Bernie Sanders is projected to win the Nevada caucuses, strengthening the Vermont senator’s lead in the race for the 2020 Democratic nomination.
With almost half the results officially reported on Saturday evening, Sanders was headed for a comfortable victory. It remained unclear when final results would be in, but by 8pm local time, the former vice-president Joe Biden appeared set to come in second, the former South Bend, Indiana, mayor Pete Buttigieg third, and the Massachusetts senator Elizabeth Warren fourth.
Here are the initial takeaways of the “first-in-the-west” primary:
Sanders wins the Latino vote and cruises to victory
Sanders owes his victory in Nevada in large part to his Latino supporters. More than half of Hispanic voters supported Sanders as their first choice, according to an NBC entrance poll. The campaign invested big, and early, in outreach to the community in this state, where Latino citizens account for one in five voters.
“Traditionally, outreach to Latino voters is done at the last minute, but we think when you win the Latino voter, that’s the path to the White House,” said Belén Sisa, the Latino press secretary for Sanders, who came to make a last pitch voters at a Desert Pines caucus location in East Las Vegas.
The Sanders campaign bet big on attracting voters who don’t normally participate in the political process – including Latinx people, young people and minorities. In Nevada, that has meant deploying an army of volunteers and staff to make phone calls and knock on doors. The campaign also hosted events such as “Tamales for Tío Bernie” and a soccer match ahead of the caucus. In some parts of Vegas, “our volunteers are on a first name basis with people in the community”, Sisa said.
Sanders solidifies his lead
Sanders has put on a strong showing in all three primary states. He won the popular vote in Iowa and took home a large share of delegates in that state, and came in first in the primary in New Hampshire.
In South Carolina and the Super Tuesday states, where the diverse electorate looks a lot more like Nevada than predominantly white Iowa and New Hampshire, Sanders could be poised to take the Democratic nomination.
Meanwhile, his opponents continue to split the votes of more centrist Democratic voters, leaving Sanders with the most delegates won so far.
Post-caucuses, while Sanders projected himself as the ultimate foil to Donald Trump, some of his opponents sought to tear him down. Pete Buttigieg told supporters in Las Vegas that Sanders was too divisive to be the nominee. “Senator Sanders believes in an inflexible, ideological revolution that leaves out most Democrats, not to mention most Americans,” Buttigieg said. “I believe we need to defeat Trump and turn the page on this era in our politics by establishing a tone of belonging.”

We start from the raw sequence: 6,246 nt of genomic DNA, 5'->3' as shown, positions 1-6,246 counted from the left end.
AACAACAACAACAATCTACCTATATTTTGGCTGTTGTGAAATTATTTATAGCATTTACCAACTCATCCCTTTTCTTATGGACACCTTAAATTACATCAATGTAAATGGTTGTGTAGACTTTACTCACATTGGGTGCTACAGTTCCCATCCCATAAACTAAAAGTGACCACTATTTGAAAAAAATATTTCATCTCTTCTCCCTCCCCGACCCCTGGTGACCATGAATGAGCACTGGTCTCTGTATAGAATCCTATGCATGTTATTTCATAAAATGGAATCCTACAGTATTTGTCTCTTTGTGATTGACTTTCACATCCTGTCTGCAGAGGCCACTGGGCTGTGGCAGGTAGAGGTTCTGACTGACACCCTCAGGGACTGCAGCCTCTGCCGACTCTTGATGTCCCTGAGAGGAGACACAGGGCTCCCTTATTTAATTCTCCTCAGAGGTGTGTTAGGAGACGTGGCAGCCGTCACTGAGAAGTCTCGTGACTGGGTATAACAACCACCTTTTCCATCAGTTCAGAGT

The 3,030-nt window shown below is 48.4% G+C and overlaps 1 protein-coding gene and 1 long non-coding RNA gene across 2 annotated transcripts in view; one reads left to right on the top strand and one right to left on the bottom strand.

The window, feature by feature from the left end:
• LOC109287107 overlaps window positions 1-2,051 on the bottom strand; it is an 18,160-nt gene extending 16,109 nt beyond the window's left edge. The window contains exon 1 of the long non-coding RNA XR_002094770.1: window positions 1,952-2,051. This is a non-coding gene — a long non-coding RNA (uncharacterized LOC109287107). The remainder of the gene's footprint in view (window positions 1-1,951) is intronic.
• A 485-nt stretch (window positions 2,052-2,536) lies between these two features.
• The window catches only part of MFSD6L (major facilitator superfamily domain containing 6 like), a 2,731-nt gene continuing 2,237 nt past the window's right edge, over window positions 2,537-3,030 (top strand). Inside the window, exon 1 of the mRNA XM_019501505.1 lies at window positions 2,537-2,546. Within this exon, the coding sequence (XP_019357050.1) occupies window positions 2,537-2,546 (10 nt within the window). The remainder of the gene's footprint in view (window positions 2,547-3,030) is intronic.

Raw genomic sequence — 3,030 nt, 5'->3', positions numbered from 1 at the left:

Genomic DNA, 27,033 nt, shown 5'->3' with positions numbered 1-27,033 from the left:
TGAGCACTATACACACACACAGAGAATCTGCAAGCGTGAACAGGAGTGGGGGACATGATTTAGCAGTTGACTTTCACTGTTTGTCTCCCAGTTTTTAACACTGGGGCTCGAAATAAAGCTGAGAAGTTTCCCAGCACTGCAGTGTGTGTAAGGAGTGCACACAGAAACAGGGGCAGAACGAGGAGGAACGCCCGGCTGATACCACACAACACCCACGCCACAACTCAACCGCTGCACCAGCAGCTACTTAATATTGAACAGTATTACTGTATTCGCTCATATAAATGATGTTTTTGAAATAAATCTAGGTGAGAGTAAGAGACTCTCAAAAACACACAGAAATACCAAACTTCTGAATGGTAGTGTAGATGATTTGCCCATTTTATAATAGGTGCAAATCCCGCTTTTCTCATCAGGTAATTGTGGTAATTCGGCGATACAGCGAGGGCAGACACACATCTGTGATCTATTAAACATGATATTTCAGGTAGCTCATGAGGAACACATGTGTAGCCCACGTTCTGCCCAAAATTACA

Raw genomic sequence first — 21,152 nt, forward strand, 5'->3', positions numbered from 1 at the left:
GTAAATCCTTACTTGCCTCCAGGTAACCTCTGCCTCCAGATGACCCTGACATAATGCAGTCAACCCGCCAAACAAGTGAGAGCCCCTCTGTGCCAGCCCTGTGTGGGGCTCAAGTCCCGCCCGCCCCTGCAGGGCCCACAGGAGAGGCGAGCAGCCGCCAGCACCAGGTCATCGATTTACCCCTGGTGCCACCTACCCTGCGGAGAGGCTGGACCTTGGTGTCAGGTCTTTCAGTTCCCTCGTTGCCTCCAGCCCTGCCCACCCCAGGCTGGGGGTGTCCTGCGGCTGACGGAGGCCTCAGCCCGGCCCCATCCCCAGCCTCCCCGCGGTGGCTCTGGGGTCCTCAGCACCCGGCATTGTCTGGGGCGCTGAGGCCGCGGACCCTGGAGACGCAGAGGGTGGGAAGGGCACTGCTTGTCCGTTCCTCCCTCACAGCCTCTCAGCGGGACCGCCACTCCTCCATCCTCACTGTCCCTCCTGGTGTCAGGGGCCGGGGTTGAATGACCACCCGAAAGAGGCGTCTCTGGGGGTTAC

Biden declares himself alive
Joe Biden’s team expects the former vice-president to come in second in Nevada, revitalizing his flagging campaign. At least for now. “The press is ready to declare people dead quickly. Well, we are alive,” Biden told supporters in Las Vegas while the results were still being tabulated. Biden sought to sell himself as the most viable moderate in the race. “I ain’t a socialist. I ain’t a plutocrat, I’m a Democrat. And proud of it!” Biden said.
Biden is counting on a strong result in South Carolina next week and in Super Tuesday states on 3 March to remain in the race.
Challenges ahead for Buttigieg, Klobuchar and Warren
For the other candidates, Sanders’ runaway victory in Nevada doesn’t bode well. Elizabeth Warren’s strong debate performance didn’t seem to translate to delegates on caucus day. Part of the trouble for may have been that nearly 75,000 people voted early, before the debate. Warren was in fourth place, behind Buttigieg.
Buttigieg, too, has concerns ahead. Although the former South Bend, Indiana, mayor performed well in Iowa and New Hampshire, he wasn’t able to win over Nevada’s diverse electorate. According to NBC entrance polls, Buttigieg had 18% of support among white voters, 10% among Hispanic voters and a mere 2% among black voters.
Amy Klobuchar’s path to the nomination appears to be closing. The Minnesota senator ranked fifth in Iowa and third in New Hampshire, and came in near the bottom in Nevada on Saturday night.
Healthcare was a major issue for many voters
Many of the voters the Guardian’s reporters spoke with before and after the caucuses said healthcare was among their major concerns.
At a Sanders rally the night before the caucus, Daniel Dunbar, 59, said the Vermont senator’s Medicare for All plan felt urgently necessary. “My brother died yesterday on the way to the hospital,” Dunbar said. With a Medicare for All system, his brother might have been able to get to a closer emergency room – in time, Dunbar argued. “I don’t like that you have to take your bank with you to the hospital,” he said.
An entrance poll from the Washington Post found that six in 10 voters said they supported creating a single-payer healthcare system.
Ahead of the caucuses, the powerful Culinary Workers Union, which says it represents 60,000 hotel and casino workers in Nevada and provides hard-won health insurance for 130,000 people, came out this month opposing Sanders’ health proposal. But that doesn’t seem to have deterred union voters. At the Bellagio Hotel on the Las Vegas strip, where more than a hundred casino workers gathered under the ballroom chandeliers to caucus on Saturday, Sanders had the most support.
“I have great health insurance through my union,” said Monica Smith, 54, who works for in-room dining at the Bellagio. But she said Sanders’ Medicare for All plan appealed because she wanted her friends, family and co-workers who didn’t belong to a union to have access to equally good healthcare.